Miriam Margolyes has admitted to hitting her paralysed mother while she was her carer, saying that she’s ‘deeply ashamed’. You can watch the emotional clip below:
The Harry Potter star is the subject of a new episode of BBC’s imagine…, a series in which host Alan Yentob speaks with big names from the world of art, film, music, literature and dance.
As they talk about her life and career, the topic of conversation soon turns to Margolyes’ memoir This Much is True, which she released last year.
While the 80-year-old actor is described as being ‘frank’ and ‘forthright’, Yentob asks her if there’s anything she didn’t discuss in the book.
Margolyes responds with a very honest answer, stating: “I didn’t mention something that I should have mentioned, and that was that I hit my mother when she was paralysed.
“Anyone who’s been a carer will know how frustrating and difficult it is and I let that happen, and I’m deeply ashamed of it.”
“I hit her when she was paralysed and she forgave me.”
While speaking about their relationship earlier on in the episode, Margolyes said: “My mother was the centre of my life as I was of hers. Mummy’s girl.
“I’d been berated, actually, for calling my parents ‘mummy’ and ‘daddy’ – well bollocks to that.”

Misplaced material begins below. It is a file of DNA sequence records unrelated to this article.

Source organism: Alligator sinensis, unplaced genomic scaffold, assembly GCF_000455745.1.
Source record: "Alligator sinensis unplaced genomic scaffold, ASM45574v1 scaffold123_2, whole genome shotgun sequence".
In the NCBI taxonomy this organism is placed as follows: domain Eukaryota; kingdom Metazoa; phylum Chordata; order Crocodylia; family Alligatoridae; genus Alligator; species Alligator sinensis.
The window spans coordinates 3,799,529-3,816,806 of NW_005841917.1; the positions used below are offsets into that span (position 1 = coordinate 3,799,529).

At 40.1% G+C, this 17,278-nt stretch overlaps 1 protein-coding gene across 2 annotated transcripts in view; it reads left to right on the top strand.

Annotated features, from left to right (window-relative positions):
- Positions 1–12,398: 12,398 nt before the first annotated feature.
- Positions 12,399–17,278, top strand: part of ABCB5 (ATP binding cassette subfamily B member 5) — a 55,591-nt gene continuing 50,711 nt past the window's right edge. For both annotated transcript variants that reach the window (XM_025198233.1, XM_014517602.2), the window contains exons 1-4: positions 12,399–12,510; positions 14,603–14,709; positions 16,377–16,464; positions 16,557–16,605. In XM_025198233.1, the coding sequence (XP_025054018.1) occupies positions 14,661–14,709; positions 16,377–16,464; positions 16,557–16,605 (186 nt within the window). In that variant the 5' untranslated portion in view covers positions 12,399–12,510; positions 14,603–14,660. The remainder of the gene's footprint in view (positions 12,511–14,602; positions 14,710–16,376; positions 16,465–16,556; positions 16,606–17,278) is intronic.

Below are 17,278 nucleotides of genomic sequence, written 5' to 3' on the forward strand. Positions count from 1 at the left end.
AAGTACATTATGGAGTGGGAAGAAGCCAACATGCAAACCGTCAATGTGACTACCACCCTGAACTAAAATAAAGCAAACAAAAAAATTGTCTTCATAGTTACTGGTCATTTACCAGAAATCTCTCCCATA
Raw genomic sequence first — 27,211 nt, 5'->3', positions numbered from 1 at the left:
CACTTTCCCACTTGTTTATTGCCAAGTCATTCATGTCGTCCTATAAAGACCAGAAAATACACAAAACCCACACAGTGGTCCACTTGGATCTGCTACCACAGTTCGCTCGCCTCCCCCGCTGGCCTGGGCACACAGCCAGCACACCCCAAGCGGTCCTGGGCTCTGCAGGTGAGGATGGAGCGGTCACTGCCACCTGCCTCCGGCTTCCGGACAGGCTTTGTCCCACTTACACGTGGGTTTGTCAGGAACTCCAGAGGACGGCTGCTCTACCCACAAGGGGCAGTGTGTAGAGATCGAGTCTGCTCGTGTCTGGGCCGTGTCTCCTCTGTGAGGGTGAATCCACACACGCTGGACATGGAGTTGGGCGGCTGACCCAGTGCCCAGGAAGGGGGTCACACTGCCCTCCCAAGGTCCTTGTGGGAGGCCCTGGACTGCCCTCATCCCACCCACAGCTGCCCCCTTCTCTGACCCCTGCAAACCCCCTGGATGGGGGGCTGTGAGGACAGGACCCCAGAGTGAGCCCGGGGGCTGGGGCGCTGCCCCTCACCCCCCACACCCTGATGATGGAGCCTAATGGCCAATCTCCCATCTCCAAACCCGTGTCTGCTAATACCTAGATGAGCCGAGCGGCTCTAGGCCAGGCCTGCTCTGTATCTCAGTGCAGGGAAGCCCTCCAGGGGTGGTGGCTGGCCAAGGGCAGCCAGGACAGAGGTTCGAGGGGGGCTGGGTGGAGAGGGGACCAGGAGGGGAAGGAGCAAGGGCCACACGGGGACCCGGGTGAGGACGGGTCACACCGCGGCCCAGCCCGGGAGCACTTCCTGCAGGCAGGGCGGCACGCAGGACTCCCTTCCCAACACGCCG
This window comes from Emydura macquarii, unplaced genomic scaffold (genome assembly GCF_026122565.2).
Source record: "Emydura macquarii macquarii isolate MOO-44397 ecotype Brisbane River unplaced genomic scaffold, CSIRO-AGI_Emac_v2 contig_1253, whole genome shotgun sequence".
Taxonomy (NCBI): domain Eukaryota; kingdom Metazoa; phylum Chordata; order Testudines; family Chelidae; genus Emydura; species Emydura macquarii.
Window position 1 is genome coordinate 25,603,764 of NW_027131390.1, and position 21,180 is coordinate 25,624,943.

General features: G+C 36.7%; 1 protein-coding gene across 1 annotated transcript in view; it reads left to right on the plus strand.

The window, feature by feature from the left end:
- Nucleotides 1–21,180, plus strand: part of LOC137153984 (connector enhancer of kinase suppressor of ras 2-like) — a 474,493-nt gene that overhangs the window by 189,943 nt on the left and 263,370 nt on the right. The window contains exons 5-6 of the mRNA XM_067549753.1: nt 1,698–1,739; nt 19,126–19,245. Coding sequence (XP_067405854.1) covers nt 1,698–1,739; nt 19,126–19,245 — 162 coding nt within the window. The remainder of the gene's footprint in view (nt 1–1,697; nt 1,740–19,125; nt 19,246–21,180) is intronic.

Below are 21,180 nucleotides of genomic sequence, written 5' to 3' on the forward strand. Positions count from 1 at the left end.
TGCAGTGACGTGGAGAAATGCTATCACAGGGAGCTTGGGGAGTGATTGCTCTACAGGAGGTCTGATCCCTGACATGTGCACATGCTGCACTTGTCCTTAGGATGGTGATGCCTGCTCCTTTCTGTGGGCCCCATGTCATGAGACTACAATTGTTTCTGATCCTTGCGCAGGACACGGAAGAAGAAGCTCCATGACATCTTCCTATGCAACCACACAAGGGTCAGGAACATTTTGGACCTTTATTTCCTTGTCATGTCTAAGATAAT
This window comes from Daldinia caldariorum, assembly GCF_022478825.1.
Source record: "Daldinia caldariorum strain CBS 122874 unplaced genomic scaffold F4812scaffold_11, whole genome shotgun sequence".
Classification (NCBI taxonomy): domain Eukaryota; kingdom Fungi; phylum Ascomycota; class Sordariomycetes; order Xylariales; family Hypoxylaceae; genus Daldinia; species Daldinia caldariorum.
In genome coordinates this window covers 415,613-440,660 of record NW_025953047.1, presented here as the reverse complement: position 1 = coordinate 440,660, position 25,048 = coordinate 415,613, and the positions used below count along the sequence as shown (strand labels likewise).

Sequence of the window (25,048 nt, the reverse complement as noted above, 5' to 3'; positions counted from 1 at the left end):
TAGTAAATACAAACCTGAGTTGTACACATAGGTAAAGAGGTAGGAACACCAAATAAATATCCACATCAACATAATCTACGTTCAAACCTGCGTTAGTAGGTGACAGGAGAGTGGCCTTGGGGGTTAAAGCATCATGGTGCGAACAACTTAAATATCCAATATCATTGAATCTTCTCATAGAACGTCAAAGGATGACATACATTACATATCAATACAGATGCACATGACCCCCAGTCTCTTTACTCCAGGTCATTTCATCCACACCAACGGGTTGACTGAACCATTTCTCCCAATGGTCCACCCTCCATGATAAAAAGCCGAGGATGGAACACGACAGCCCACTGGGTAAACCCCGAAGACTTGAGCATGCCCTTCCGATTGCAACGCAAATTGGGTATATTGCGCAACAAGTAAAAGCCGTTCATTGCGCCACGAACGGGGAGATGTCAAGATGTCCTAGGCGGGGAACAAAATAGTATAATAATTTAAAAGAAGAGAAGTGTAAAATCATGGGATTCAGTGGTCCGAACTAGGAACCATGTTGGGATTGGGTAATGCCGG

While reading an excerpt from her book, Margolyes said: “Without a doubt, the most important person in my life was my mother.
“She bound me to her quite deliberately with emotional hoops of steel.”
Margolyes had said her mum described their family-of-three as a ‘Fortress’, stating: “I think that’s how she saw her place in the world – besieged.”
Yentob went on to describe how her parents escaped war-torn London in 1941 and moved to Oxford, where her dad set up a doctor’s surgery.
In her memoir, the legendary British actor opened up about how she blamed herself for her mother falling ill, saying that her mum suffered a stroke shortly after she came out to her in her late 20s.
“She and my father insisted I come into the drawing room and swear on the Torah never to have relations with a woman again,” she wrote.
“I did as they asked, but I broke my promise… I always believed that my coming out in some way caused it.
“I had caused the person I loved most in the world a pain she could not bear. It was a horrendous time and I was very unhappy.
“I knew I couldn’t change what I was; I should not have told them.”
Margolyes said her mum ‘really couldn’t handle’ her coming out, describing how homosexuality was still considered ‘shameful’ in the UK in the 60s.
Featured Image Credit: BBC/Warner Bros.
Topics: Harry Potter, TV and Film, Parenting